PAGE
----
So Georgia’s players have dealt with the consequences of their excessive penalties – more than 10 per game so far – this week as Richt and the other coaches have made a point of drilling home the significance of so many flags on the field.
“There’s a greater awareness of how damaging they’ve been, and they’ve got to do something about it,” Richt said.
The flags had a significant impact on the Bulldogs’ loss to Alabama when an early fumble recovery was overturned because of a roughing-the-passer flag and the Crimson Tide gained 25 yards of field position via Georgia penalties on another first-half drive.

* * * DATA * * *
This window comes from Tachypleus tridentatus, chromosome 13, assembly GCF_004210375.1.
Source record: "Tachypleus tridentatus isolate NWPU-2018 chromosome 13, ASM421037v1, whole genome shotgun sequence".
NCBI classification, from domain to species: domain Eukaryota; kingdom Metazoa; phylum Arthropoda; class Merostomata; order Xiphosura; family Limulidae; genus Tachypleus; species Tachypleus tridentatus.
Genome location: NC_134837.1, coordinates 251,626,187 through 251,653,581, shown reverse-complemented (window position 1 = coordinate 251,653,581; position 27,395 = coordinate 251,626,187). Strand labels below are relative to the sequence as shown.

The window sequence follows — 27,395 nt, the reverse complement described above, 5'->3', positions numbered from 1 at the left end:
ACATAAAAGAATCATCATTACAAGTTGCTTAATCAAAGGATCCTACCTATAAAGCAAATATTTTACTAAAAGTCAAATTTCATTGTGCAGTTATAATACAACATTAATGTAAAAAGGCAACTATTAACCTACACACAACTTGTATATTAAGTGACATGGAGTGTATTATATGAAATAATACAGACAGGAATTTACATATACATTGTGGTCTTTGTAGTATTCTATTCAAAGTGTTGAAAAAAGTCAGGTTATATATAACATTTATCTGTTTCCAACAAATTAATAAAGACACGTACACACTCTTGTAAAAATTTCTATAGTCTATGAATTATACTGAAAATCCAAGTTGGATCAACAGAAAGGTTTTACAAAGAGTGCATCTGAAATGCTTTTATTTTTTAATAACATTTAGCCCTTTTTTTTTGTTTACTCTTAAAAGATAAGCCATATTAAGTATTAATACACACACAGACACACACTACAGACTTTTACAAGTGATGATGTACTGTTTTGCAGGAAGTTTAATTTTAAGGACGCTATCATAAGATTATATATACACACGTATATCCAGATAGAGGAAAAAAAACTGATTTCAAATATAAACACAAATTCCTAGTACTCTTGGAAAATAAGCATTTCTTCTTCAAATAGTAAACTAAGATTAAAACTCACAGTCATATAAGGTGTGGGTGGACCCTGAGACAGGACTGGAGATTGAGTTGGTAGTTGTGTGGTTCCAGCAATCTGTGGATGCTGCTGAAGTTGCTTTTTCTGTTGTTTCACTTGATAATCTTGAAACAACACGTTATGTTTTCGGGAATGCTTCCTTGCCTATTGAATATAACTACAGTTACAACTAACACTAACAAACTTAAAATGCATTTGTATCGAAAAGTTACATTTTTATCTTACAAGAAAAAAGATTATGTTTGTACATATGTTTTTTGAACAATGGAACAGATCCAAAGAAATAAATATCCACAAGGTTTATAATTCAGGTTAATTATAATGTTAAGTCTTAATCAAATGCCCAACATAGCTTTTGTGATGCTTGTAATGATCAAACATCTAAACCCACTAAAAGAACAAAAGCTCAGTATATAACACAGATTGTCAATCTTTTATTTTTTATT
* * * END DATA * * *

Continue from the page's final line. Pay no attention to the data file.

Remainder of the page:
“We’re killing ourselves with some of this (stuff),” defensive end Jeremy Lomax said. “We put at least 21 points on the board last (game) with penalties, and that’s ridiculous.”
The solution, Richt said, is group discipline.
Richt said he didn’t want to discuss specifics, but a limit is in place on the number of penalties Georgia can be called for before the entire team suffers the consequences.
“Instead of it being one guy that pays the price, the whole team pays the price, which tends to provide a little peer pressure,” Richt said.
Of course, Richt is taking plenty of the blame for the high number of flags himself.
“Before I was a little reluctant to make such a strong point, I was concerned about some aggressive play and all that kind of thing,” Richt said, “but my strategy and my thoughts were wrong. The penalties have not slowed down and have cost us. I did a poor job on the front end of this.”